Verizon Communications reported its first-quarter earnings on April 21, beating analysts expectations for earnings on lower-than-expected sales. The wireless carrier reported a profit of $1.02 per share and $32 billion in revenue. Verizon added 565,000 postpaid connections, but postpaid phone subscribers fell 138,000.
After the report, CFO Fran Shammo and Michael Stefanski, senior vice president of investor relations, spoke with analysts about the quarter's results. Here are five key quotes from Shammo during that call.
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The upgrade opportunity
Verizon continues to shift its customer base to 4G devices, which typically carry higher service fees than basic and 3G phone customers. During the quarter, Verizon added 621,000 4G smartphone customers. As of the end of the quarter, 70% of Verizon's postpaid connections were on 4G devices.
While Verizon has an opportunity to convert its basic phone and 3G smartphone customers, it also must prevent those customers from leaving for low-priced competitors like Sprintand T-Mobile. Last quarter, Shammo said Verizon wouldn't chase customers and lower pricing to compete, but would rely on its superior network coverage. To his credit, basic phone subscriber losses -- the category most vulnerable to the competition -- declined nearly 50%.
The tablet opportunity
Tablets are a key part of Verizon's future growth as phone connections remain relatively flat to down. The company added 820,000 4G tablets last quarter, and it's more than doubled the number of tablets on its network over the last 12 months.
Tablets have been a key reason Verizon's wireless segment revenue increased 6.9% year over year. Even though tablets carry lower service fees than most of Verizon's basic phone subscribers that it's losing, they help Verizon keep its most valuable customers.
Verizon loves Edge
The take-rate on Verizon's Edge plans, which provides installment billing for equipment, climbed to 39% last quarter. This quarter, Shammo expects that rate to climb higher, as the company has seen a take-rate of 50% in the second quarter so far.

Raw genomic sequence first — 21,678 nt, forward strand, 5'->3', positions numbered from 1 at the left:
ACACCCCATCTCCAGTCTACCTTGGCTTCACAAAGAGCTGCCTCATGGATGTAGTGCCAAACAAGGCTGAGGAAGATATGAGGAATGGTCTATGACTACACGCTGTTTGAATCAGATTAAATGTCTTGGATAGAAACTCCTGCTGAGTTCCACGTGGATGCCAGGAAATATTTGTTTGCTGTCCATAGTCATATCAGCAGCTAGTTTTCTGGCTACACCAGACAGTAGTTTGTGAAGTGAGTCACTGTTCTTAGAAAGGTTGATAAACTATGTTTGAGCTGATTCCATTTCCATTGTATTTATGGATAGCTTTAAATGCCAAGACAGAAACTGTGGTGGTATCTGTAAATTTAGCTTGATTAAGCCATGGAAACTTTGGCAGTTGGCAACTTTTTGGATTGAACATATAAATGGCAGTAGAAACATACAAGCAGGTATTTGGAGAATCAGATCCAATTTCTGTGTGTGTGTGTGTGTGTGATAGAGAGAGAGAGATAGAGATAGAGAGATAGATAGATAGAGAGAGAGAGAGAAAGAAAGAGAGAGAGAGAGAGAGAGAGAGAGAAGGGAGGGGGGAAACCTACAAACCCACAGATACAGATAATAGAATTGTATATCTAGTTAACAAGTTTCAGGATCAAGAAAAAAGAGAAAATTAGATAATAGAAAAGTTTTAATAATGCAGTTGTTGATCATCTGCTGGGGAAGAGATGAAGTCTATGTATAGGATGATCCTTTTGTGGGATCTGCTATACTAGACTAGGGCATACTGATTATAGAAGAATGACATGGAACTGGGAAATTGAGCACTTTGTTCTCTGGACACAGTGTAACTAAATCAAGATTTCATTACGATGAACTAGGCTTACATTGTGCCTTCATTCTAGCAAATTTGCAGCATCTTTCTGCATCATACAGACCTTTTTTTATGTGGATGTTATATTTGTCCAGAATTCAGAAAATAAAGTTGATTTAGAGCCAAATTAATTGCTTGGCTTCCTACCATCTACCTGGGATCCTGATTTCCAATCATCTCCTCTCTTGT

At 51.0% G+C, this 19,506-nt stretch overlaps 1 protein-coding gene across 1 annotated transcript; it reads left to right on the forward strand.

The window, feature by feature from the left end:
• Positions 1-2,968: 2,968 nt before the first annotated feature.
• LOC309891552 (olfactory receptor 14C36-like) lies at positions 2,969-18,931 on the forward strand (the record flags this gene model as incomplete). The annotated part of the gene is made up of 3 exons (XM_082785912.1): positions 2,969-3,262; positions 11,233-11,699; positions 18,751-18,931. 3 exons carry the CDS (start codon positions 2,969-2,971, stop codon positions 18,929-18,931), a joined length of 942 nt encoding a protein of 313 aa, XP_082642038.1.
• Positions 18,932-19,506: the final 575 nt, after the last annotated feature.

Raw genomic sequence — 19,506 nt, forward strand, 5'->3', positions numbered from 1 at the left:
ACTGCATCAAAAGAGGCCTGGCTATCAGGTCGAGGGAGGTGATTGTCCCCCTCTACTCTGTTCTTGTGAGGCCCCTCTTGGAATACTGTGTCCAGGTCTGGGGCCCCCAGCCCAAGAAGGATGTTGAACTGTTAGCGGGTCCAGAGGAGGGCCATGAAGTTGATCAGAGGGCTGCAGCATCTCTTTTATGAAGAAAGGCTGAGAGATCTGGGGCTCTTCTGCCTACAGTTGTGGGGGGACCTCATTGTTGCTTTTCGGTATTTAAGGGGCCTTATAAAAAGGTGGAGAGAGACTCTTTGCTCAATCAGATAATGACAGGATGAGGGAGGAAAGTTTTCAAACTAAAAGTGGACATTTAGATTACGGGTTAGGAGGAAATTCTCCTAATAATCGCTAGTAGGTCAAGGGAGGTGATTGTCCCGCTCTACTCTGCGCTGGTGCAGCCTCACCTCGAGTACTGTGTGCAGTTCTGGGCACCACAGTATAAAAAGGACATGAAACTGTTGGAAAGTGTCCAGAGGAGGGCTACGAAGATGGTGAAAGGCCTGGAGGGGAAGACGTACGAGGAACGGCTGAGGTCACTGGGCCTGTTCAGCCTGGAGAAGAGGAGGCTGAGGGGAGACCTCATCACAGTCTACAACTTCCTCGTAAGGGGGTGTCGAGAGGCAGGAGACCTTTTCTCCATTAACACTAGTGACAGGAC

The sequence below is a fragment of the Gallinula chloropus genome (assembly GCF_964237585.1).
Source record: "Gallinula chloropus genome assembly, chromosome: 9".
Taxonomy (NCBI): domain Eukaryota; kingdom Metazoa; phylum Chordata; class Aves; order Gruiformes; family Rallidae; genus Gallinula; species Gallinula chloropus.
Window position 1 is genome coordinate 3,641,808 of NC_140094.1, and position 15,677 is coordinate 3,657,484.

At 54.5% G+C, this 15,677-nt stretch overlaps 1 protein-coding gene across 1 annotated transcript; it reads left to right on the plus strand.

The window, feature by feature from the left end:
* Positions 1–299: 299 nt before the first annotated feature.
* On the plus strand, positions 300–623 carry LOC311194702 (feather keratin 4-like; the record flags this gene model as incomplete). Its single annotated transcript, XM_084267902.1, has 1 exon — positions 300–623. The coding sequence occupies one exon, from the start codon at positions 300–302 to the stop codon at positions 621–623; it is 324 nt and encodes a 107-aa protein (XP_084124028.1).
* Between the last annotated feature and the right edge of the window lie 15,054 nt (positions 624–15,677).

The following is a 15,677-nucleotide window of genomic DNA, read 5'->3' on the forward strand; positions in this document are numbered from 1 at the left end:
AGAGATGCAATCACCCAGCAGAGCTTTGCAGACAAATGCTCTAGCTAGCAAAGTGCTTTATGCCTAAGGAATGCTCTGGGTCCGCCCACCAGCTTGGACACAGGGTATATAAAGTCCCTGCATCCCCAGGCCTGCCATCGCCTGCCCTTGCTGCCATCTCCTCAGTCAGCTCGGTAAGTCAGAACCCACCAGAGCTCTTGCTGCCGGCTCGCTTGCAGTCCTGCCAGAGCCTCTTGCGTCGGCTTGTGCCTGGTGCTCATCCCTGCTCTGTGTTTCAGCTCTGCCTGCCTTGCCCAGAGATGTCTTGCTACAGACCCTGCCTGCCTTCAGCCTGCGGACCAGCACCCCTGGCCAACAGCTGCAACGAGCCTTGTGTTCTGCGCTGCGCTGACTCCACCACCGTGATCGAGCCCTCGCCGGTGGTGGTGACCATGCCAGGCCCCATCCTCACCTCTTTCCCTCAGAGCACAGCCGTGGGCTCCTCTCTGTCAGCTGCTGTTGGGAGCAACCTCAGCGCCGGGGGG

Edge helps Verizon cut costs since it doesn't have to subsidize smartphones. However, it accounts for a large percentage of equipment cost when a person signs an Edge contract. The company is monetizing those contracts by securitizing them and selling them to banks. This helps cash flow keep up with the company's reported revenue, but it doesn't completely follow. So, while Verizon is saving on costs, it's also seeing lower cash flow over the life of a subscriber.
Over-the-top streaming video
Verizon is working on a streaming video service offered exclusively to its wireless customers. The product will offer another way for Verizon to differentiate its service from the competition aside from its network. It could also lead to more tablet sales, as tablets are more conducive to video consumption.
However, customers may be wary of paying for the higher data allotments that the service would inevitably consume. Verizon could offer unlimited streaming of the service on its network, pay-per-view, or sponsored data by including advertisements. Sponsored data was allowed by the FCC in the recent net neutrality ruling, allowing businesses to pay for a customer's data consumed by a specific app.
With Custom TV, Verizon started offering FiOS customers the option to buy a skinny bundle of channels with add-on channel packs organized by niche. Several media companies have come out claiming that the way Custom TV organizes their networks violates their contracts with the pay-TV provider.
Verizon is coming out looking like the good guy, fighting for consumers, while media companies strike them down. So even if it's found that Custom TV violates its current contracts, Verizon is scoring points with customers. Ultimately, Custom TV could exact change among media companies and support more consumer choice.
The article 5 Things Verizon Communications Wants Investors to Know originally appeared on Fool.com.
Adam Levy has no position in any stocks mentioned. The Motley Fool recommends Verizon Communications. Try any of our Foolish newsletter services free for 30 days. We Fools may not all hold the same opinions, but we all believe that considering a diverse range of insights makes us better investors. The Motley Fool has a disclosure policy.
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